Ruth Bavetta: “Stargazers”

Stargazers 

Lilies strain from the mouth 
of the vase by the window, open 

their throats to the sky, stretching
toward the accumulation of clouds,

furred stamens powdered red
as starling’s blood. The shadows

of the room, the scent of 
perfume heavy as tomorrow’s end

held in stasis for seven steady 
days as stems collapse in secret

and leaves transmute to slime. 
In this world of sorrow and of loss 

all things must fail, must come to moss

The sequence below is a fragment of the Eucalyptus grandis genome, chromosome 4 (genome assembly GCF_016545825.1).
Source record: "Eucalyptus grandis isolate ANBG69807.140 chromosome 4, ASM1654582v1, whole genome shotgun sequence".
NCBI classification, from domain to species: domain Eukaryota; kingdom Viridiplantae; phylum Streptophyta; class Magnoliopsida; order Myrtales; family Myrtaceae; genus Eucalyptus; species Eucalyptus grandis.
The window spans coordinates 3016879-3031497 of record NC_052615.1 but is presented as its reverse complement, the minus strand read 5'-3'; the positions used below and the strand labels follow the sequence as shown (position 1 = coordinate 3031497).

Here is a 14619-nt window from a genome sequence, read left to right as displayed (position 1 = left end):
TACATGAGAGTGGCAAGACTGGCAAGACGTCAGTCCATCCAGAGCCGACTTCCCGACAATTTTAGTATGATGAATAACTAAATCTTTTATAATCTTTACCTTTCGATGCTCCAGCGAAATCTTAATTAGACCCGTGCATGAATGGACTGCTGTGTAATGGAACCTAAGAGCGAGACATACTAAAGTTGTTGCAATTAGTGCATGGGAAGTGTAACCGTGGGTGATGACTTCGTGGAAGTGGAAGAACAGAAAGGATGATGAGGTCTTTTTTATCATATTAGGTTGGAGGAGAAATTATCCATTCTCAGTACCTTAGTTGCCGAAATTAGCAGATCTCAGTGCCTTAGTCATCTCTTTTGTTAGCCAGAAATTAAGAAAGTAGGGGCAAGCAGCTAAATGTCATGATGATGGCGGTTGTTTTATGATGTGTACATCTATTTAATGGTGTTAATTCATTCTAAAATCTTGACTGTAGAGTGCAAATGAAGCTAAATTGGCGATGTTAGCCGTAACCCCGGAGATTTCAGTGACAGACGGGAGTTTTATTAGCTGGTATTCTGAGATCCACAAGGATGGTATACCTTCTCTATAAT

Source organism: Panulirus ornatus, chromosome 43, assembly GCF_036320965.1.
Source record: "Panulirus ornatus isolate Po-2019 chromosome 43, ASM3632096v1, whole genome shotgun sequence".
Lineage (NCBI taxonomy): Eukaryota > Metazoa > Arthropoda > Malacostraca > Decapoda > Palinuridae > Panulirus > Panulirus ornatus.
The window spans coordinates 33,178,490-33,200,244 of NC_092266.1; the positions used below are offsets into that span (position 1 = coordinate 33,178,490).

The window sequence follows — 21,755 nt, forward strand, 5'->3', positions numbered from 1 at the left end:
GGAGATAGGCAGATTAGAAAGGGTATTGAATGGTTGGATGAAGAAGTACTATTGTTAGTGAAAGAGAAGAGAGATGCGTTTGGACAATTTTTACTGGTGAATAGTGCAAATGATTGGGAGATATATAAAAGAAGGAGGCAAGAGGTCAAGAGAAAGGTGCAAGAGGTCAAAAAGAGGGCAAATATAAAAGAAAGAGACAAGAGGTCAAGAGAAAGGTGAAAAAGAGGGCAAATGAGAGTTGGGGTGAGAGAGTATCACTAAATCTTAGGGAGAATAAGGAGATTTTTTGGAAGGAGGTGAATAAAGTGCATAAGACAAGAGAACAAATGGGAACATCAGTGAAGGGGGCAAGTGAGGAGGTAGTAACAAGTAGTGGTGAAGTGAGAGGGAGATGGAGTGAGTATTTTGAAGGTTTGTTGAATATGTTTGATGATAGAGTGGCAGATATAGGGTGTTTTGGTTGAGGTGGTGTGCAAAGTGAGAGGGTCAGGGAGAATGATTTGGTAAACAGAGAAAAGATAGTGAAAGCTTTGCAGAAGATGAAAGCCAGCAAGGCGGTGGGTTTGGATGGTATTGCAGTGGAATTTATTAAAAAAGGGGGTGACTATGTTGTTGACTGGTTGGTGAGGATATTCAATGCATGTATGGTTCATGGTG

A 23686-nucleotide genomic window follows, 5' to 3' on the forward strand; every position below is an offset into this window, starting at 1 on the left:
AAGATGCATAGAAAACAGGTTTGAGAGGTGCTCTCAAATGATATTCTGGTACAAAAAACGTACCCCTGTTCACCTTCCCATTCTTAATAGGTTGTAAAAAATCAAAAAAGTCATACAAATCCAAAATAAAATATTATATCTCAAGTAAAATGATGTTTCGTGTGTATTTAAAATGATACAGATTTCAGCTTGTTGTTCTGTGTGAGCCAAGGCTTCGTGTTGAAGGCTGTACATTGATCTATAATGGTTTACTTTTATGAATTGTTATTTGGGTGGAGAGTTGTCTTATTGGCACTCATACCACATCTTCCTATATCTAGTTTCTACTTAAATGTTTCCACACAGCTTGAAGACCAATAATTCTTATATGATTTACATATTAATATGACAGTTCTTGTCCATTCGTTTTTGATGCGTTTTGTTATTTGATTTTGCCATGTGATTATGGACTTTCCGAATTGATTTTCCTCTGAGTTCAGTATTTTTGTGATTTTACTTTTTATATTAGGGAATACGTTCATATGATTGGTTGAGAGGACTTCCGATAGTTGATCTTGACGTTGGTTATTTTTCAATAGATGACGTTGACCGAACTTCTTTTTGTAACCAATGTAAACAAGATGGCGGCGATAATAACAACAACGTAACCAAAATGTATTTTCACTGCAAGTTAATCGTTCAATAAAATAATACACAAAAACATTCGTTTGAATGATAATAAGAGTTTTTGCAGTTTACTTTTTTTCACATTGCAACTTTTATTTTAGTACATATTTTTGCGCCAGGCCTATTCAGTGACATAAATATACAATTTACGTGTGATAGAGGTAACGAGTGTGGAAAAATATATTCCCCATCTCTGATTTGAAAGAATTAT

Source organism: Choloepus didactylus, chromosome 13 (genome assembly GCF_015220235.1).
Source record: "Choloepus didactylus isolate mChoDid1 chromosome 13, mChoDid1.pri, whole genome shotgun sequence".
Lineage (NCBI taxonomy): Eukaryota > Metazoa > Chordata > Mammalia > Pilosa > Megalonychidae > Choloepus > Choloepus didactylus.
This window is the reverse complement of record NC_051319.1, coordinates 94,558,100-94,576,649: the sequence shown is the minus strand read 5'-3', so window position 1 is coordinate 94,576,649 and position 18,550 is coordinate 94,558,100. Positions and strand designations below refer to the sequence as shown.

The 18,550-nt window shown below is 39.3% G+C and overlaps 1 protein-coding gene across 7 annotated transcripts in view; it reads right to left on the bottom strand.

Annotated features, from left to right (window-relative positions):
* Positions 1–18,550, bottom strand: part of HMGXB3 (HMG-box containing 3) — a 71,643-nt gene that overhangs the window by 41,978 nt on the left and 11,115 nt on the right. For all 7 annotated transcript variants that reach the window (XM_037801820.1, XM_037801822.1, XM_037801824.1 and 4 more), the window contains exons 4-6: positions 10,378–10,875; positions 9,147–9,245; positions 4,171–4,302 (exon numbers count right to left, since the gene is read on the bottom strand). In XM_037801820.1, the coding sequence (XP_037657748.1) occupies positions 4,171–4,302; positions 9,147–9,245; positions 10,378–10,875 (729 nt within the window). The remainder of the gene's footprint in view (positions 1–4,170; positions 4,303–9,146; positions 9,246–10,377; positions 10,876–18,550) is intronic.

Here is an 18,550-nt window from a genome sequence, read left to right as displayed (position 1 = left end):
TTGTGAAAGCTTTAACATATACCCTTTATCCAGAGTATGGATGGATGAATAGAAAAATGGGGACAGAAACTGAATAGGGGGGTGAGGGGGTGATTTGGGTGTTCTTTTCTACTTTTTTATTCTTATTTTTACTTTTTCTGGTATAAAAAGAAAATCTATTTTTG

and murder, must disintegrate

in damp and dust. And we must 
open our throats, and swallow.

About the Author: Ruth Bavetta’s poems have appeared in North American Review, Nimrod, Rattle, Slant, American Journal of Poetry, and many other journals and anthologies. She likes the light on November afternoons, the music of Stravinsky, the smell of the ocean. She hates pretense, fundamentalism and sauerkraut.

Image Credit: Chase Dimock “Fire Lily” (2022)

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